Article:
Secondly, for the time being, at least, it's as if they 'belong' to those volunteers sculpturing out the track from Kaiteriteri's hillside. Everyone feels a sense of ownership and the need for such trees to be properly acknowledged within the Park setting.
When Skullduggery is finished, we'll do that in a way we hope is fitting to their grandeur.

But for the time being, if you want to experience what it is like to be in the presence of forest royalty, you're welcome to join us at our next working bee :)

Much as we rely on volunteers to help extend our track network, there are other tasks around the Park that also require 'manpower'.

A couple of Saturdays ago, Ross Maley undertook to plant some native grasses along the earth bank separating the Skills Area from the trailer park.

No doubt, his son Sam was a help, when he wasn't doing laps of the Pump Track, as was Craig Skillicorn when he joined them before setting off for his own ride.

Kaiteriteri local David Ryder regularly makes his quad bike available when there's heavy stuff to be shifted.

Recently we needed to get some culvert off-cuts (donated by Fulton Hogan) about a kilometer into a digger-benched track currently under construction.

David began by towing them up the steep exit to Big Airs.

There wasn't a lot of manoeuverability along the new track but we managed to get to the gully where a stream needed to be crossed.

'Grib' Buchanan turned up to give a hand to install the culverts, here filling the bags we used to armour the sides.

Since arriving up from Dunedin, Grib has become a working bee regular. He's up for any ride that's going, be it local or Nelson way, mtb or roadie. Never happier than when on a bike.

It was only fair that he got to test ride the new bridge.

So, a few individuals giving up their time, another couple of tasks accomplished. Not the sort of thing many people using the Park would especially notice but all contributing to enhancing the experience...

Sunday, August 14

The Fun Factor

There's a playful little breeze filtering through the trees at Kaiteriteri these days.

Its infectious qualities have been felt by all of those who turn up for our weekly working bees. Gone is the mantra of "more metres! more metres!" - in its place is the far more rewarding motivator of "more fun! more fun!".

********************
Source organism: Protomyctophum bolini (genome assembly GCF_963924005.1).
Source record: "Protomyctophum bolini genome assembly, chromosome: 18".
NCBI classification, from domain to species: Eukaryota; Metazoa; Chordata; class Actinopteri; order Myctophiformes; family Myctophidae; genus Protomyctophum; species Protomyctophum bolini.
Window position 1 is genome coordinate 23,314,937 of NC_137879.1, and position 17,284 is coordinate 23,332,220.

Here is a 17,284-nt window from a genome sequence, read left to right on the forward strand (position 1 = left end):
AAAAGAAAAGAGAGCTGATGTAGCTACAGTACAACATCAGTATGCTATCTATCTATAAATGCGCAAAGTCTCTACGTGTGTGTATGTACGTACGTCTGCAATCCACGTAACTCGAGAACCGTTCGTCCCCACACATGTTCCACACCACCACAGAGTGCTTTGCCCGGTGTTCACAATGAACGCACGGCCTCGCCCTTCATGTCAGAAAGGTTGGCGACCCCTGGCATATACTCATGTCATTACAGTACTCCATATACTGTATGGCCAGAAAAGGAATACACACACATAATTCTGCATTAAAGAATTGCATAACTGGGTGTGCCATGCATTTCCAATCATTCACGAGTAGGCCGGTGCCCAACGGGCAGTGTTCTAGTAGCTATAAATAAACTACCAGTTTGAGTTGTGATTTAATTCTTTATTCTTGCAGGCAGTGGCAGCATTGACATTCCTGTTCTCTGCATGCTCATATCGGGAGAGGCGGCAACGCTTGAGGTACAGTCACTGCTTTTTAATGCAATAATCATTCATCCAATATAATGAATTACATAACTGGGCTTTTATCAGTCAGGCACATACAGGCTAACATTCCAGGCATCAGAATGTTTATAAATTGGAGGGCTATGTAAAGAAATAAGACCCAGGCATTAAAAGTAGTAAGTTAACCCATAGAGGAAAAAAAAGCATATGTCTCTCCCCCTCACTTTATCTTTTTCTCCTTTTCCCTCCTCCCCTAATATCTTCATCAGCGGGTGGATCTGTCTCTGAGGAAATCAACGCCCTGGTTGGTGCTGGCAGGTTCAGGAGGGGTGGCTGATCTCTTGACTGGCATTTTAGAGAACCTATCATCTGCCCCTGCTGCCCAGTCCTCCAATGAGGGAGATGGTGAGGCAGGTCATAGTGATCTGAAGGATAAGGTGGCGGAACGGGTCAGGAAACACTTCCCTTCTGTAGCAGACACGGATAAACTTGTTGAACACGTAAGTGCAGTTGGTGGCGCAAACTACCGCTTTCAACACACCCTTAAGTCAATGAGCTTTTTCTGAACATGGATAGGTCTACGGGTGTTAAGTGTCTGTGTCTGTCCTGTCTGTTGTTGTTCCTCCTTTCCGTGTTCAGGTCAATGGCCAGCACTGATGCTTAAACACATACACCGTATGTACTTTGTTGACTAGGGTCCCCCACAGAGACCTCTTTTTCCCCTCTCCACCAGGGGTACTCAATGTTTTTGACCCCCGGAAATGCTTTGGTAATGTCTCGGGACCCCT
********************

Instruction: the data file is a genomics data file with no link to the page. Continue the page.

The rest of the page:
To be fair, last winter's project of hand-benching Skullduggery didn't offer much scope for playfulness. The steepness of the gully-ridden terrain restricted the options for creativity and, as progress at times slowed to a crawl, counting off the metres at least maintained a sense of momentum.

At times it felt as though simply completing this section of singletrack was enough of a goal, without trying to add bells & whistles.
And there's no denying it was a terrific achievement by our small (but perfectly-formed) volunteer workforce to finish it in time for Spring.

So you could suggest that the new spirit of playfulness that accompanies our current hand-benching efforts on the Skullduggery extension is merely due to the slightly easier terrain we've had to work in. But that would be missing something.

More at work here is the awareness that we're no longer just turning up to build track, we want to make fun track!

Everyone seems to have been caught up in this new enthusiasm to be creative. There's a whole new buzz around the working bees and not turning up means you miss out on the opportunity to have input.

And there's no denying that having a good idea adopted by the crew adds to that sense of shared 'ownership' of a track, making it that bit more special each time you ride it.

Coming from the opposite direction, we're about 2/3rds along the way towards joining up last year's section of Skullduggery, which terminated at the junction with Flamin' Nora.